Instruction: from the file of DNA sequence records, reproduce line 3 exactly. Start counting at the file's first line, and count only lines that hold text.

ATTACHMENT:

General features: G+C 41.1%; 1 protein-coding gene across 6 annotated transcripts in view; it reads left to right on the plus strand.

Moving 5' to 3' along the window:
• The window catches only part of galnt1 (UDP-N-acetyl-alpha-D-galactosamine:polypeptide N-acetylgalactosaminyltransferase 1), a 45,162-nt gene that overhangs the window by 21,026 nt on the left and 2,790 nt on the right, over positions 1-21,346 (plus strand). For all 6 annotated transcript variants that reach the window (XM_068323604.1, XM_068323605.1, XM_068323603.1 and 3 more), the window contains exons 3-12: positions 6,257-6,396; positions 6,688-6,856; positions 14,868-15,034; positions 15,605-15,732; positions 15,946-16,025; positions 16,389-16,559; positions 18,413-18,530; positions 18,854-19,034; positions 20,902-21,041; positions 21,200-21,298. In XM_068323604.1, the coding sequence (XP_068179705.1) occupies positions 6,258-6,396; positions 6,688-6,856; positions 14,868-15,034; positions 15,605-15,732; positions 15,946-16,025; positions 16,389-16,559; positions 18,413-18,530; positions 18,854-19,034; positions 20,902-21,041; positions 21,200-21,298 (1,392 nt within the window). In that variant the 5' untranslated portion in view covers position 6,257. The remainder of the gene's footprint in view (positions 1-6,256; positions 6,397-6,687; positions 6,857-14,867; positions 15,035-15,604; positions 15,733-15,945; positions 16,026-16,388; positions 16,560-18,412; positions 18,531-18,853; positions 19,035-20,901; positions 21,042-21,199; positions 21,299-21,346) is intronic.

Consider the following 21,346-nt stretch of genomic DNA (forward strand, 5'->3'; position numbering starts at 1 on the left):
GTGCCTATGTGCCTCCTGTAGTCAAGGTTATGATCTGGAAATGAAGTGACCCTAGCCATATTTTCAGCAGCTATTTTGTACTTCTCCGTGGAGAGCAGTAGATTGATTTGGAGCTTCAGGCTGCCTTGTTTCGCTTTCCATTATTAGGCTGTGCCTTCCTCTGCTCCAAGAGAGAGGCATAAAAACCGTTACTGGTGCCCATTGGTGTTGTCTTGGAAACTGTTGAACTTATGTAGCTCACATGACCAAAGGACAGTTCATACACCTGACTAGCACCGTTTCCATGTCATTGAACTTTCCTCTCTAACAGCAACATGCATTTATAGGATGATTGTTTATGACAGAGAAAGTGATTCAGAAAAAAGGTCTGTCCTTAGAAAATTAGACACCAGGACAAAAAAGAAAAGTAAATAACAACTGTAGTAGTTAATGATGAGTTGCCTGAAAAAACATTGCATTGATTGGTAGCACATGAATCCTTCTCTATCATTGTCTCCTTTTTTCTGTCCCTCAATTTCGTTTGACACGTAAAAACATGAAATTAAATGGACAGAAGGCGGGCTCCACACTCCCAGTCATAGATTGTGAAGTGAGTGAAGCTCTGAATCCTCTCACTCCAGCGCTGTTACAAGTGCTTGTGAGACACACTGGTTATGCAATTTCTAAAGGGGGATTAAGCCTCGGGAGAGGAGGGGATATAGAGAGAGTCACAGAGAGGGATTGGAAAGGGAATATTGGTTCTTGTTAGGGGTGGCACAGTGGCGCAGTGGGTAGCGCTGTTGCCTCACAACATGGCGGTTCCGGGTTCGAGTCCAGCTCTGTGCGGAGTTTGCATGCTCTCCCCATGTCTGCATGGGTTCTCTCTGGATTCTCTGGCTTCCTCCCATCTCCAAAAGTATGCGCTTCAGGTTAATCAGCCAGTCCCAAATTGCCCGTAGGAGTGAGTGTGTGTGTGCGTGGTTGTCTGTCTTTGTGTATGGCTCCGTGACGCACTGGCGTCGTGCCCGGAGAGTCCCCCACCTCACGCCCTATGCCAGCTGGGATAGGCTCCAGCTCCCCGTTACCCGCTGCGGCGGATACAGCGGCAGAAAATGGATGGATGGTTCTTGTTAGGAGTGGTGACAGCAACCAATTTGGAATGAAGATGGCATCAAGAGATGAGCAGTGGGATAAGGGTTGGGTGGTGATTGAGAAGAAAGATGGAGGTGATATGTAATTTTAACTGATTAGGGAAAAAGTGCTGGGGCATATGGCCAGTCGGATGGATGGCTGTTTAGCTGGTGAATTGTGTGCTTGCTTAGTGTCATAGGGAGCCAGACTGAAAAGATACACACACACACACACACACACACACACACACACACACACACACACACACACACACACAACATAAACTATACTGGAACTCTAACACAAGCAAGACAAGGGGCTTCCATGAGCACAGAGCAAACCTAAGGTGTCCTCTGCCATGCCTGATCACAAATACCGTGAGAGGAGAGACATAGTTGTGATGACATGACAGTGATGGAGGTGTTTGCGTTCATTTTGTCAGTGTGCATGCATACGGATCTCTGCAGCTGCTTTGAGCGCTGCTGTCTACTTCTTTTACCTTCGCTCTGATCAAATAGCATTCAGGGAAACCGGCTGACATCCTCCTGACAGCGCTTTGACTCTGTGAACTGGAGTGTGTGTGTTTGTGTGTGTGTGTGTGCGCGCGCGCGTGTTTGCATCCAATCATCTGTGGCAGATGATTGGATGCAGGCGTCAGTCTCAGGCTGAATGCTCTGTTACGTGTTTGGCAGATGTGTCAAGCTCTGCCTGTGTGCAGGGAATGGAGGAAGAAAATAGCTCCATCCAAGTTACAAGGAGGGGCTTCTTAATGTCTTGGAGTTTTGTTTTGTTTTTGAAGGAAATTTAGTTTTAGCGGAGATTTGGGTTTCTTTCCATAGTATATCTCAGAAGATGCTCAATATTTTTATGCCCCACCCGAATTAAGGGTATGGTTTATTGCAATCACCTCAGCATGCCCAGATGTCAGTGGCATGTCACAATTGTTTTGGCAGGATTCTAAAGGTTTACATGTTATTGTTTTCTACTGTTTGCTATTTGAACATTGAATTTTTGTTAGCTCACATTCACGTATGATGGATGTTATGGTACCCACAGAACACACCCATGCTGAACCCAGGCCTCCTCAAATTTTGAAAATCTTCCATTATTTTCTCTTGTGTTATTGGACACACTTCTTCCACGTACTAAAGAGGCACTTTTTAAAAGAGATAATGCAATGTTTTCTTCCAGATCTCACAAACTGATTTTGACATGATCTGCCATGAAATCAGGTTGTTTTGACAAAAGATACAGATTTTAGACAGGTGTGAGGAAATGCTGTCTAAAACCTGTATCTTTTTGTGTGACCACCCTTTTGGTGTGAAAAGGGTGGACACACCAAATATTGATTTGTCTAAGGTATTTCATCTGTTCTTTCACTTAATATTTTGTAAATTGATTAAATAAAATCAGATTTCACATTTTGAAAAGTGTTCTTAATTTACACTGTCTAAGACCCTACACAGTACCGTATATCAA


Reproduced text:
• The window catches only part of galnt1 (UDP-N-acetyl-alpha-D-galactosamine:polypeptide N-acetylgalactosaminyltransferase 1), a 45,162-nt gene that overhangs the window by 21,026 nt on the left and 2,790 nt on the right, over positions 1-21,346 (plus strand). For all 6 annotated transcript variants that reach the window (XM_068323604.1, XM_068323605.1, XM_068323603.1 and 3 more), the window contains exons 3-12: positions 6,257-6,396; positions 6,688-6,856; positions 14,868-15,034; positions 15,605-15,732; positions 15,946-16,025; positions 16,389-16,559; positions 18,413-18,530; positions 18,854-19,034; positions 20,902-21,041; positions 21,200-21,298. In XM_068323604.1, the coding sequence (XP_068179705.1) occupies positions 6,258-6,396; positions 6,688-6,856; positions 14,868-15,034; positions 15,605-15,732; positions 15,946-16,025; positions 16,389-16,559; positions 18,413-18,530; positions 18,854-19,034; positions 20,902-21,041; positions 21,200-21,298 (1,392 nt within the window). In that variant the 5' untranslated portion in view covers position 6,257. The remainder of the gene's footprint in view (positions 1-6,256; positions 6,397-6,687; positions 6,857-14,867; positions 15,035-15,604; positions 15,733-15,945; positions 16,026-16,388; positions 16,560-18,412; positions 18,531-18,853; positions 19,035-20,901; positions 21,042-21,199; positions 21,299-21,346) is intronic.